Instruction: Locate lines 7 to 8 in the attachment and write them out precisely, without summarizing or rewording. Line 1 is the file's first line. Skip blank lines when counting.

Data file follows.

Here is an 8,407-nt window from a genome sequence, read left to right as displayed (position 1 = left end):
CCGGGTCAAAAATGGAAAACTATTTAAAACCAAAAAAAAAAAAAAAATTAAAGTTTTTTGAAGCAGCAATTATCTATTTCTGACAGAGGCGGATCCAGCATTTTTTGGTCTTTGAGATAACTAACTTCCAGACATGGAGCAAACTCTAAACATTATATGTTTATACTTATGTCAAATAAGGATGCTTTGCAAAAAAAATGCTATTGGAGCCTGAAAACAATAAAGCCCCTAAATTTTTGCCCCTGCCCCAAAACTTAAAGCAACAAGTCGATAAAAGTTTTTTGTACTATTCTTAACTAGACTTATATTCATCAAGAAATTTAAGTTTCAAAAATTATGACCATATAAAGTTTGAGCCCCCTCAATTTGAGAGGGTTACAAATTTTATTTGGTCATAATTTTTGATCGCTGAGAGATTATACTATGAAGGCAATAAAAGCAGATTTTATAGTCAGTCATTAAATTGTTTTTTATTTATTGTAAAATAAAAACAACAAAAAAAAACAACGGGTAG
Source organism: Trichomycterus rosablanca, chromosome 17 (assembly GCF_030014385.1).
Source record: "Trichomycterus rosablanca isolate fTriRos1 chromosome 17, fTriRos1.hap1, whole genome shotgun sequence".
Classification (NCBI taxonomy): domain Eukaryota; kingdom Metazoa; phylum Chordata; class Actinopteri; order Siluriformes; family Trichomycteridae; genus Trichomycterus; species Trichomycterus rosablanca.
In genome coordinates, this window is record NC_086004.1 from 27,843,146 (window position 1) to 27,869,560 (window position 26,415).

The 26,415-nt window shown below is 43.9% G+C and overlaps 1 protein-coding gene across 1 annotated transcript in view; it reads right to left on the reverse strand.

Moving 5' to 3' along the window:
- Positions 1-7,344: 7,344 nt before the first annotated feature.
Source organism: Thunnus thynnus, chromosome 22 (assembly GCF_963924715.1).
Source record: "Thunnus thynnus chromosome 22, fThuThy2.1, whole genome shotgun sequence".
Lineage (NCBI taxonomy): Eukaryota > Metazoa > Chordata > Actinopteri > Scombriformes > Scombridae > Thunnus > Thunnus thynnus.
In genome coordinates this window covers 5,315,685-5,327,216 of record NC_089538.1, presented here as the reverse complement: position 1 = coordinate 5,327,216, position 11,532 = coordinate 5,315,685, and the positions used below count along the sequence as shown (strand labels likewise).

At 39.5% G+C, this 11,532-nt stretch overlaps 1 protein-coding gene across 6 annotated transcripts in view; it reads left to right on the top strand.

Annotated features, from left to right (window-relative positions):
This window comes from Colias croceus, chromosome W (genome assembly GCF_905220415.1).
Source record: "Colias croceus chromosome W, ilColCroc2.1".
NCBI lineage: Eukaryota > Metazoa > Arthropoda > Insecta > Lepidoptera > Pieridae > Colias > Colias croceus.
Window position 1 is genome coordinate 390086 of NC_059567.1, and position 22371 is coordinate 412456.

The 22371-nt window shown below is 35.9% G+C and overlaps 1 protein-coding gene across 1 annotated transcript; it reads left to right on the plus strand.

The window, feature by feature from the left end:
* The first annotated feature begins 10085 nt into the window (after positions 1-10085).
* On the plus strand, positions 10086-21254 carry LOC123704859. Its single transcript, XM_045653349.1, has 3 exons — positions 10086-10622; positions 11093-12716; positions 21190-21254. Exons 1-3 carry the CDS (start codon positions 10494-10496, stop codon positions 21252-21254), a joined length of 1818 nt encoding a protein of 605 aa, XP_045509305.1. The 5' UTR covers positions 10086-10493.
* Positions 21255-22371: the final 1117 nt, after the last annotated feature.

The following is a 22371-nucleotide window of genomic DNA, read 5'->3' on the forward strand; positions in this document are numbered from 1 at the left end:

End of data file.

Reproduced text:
The 26,415-nt window shown below is 43.9% G+C and overlaps 1 protein-coding gene across 1 annotated transcript in view; it reads right to left on the reverse strand.

Moving 5' to 3' along the window: